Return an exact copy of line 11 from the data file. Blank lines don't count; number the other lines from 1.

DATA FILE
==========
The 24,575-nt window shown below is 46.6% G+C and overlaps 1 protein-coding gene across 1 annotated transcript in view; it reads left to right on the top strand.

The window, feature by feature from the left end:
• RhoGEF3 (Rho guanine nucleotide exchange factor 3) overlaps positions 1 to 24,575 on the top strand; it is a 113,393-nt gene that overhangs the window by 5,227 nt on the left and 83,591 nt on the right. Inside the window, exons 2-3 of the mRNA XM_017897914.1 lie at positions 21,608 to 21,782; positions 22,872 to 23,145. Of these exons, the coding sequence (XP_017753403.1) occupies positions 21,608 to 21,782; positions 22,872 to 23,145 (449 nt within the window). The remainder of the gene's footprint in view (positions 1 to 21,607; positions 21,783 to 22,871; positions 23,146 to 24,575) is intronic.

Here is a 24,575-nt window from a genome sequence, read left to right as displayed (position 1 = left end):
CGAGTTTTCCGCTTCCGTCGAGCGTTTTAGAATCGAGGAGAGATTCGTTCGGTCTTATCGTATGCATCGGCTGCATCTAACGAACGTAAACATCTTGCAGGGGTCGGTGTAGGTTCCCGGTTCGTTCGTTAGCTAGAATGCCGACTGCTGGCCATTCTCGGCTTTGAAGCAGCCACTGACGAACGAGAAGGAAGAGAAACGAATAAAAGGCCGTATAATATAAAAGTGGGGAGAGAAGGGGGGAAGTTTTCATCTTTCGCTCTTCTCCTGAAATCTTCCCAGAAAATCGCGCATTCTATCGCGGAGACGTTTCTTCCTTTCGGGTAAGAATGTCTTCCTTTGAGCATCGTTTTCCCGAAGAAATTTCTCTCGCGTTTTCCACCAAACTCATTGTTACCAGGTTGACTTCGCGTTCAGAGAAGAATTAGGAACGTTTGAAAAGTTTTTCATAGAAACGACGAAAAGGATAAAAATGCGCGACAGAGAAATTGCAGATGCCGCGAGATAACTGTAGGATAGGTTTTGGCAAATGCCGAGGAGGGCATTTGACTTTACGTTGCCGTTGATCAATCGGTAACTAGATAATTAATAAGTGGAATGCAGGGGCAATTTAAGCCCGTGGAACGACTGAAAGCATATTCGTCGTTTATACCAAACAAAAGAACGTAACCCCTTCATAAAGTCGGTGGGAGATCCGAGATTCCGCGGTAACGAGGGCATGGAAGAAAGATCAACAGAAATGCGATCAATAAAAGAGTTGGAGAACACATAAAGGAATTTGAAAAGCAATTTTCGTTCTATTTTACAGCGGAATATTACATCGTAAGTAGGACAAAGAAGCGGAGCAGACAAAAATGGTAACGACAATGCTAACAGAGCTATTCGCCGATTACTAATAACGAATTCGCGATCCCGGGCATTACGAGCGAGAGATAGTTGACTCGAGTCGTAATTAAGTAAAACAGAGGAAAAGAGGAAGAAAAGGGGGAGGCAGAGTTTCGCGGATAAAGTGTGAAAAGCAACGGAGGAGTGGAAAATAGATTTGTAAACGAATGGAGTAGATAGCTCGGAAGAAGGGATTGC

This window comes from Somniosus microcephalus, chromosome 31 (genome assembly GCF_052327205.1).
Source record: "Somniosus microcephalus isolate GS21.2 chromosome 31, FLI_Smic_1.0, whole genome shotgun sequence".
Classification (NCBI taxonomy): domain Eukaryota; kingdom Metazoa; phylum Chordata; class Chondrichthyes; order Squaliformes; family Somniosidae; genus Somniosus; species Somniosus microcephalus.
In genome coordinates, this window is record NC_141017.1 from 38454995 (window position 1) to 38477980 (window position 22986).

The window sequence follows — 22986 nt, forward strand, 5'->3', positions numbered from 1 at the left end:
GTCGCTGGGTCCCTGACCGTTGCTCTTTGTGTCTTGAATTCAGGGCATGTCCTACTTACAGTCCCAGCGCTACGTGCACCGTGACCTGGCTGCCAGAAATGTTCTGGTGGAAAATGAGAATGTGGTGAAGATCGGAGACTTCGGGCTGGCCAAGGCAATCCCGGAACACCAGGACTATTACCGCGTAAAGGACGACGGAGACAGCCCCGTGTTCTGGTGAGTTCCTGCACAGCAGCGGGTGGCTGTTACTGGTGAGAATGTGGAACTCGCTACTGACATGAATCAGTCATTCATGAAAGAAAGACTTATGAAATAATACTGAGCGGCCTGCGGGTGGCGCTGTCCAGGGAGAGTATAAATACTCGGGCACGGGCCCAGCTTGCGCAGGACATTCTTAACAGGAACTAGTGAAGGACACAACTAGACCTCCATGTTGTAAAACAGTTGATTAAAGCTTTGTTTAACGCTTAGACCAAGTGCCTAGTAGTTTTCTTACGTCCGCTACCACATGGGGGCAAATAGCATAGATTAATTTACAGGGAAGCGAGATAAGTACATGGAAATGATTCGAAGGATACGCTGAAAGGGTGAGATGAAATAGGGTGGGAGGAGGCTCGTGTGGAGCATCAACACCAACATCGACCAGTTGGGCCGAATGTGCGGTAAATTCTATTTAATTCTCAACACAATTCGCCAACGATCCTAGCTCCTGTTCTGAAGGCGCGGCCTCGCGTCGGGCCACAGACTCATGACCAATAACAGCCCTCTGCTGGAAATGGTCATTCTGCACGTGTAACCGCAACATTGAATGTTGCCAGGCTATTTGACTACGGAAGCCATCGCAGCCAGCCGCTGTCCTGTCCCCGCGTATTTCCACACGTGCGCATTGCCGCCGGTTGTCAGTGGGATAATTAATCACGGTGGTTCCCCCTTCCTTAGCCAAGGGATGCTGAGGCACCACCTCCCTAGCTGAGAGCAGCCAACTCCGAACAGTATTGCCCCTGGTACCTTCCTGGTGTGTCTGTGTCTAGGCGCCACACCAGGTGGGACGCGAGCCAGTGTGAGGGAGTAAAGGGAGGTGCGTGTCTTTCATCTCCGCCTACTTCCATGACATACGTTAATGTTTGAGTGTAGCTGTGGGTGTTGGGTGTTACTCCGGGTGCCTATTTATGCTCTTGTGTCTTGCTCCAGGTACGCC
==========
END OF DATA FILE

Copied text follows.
GTCGCTGGGTCCCTGACCGTTGCTCTTTGTGTCTTGAATTCAGGGCATGTCCTACTTACAGTCCCAGCGCTACGTGCACCGTGACCTGGCTGCCAGAAATGTTCTGGTGGAAAATGAGAATGTGGTGAAGATCGGAGACTTCGGGCTGGCCAAGGCAATCCCGGAACACCAGGACTATTACCGCGTAAAGGACGACGGAGACAGCCCCGTGTTCTGGTGAGTTCCTGCACAGCAGCGGGTGGCTGTTACTGGTGAGAATGTGGAACTCGCTACTGACATGAATCAGTCATTCATGAAAGAAAGACTTATGAAATAATACTGAGCGGCCTGCGGGTGGCGCTGTCCAGGGAGAGTATAAATACTCGGGCACGGGCCCAGCTTGCGCAGGACATTCTTAACAGGAACTAGTGAAGGACACAACTAGACCTCCATGTTGTAAAACAGTTGATTAAAGCTTTGTTTAACGCTTAGACCAAGTGCCTAGTAGTTTTCTTACGTCCGCTACCACATGGGGGCAAATAGCATAGATTAATTTACAGGGAAGCGAGATAAGTACATGGAAATGATTCGAAGGATACGCTGAAAGGGTGAGATGAAATAGGGTGGGAGGAGGCTCGTGTGGAGCATCAACACCAACATCGACCAGTTGGGCCGAATGTGCGGTAAATTCTATTTAATTCTCAACACAATTCGCCAACGATCCTAGCTCCTGTTCTGAAGGCGCGGCCTCGCGTCGGGCCACAGACTCATGACCAATAACAGCCCTCTGCTGGAAATGGTCATTCTGCACGTGTAACCGCAACATTGAATGTTGCCAGGCTATTTGACTACGGAAGCCATCGCAGCCAGCCGCTGTCCTGTCCCCGCGTATTTCCACACGTGCGCATTGCCGCCGGTTGTCAGTGGGATAATTAATCACGGTGGTTCCCCCTTCCTTAGCCAAGGGATGCTGAGGCACCACCTCCCTAGCTGAGAGCAGCCAACTCCGAACAGTATTGCCCCTGGTACCTTCCTGGTGTGTCTGTGTCTAGGCGCCACACCAGGTGGGACGCGAGCCAGTGTGAGGGAGTAAAGGGAGGTGCGTGTCTTTCATCTCCGCCTACTTCCATGACATACGTTAATGTTTGAGTGTAGCTGTGGGTGTTGGGTGTTACTCCGGGTGCCTATTTATGCTCTTGTGTCTTGCTCCAGGTACGCC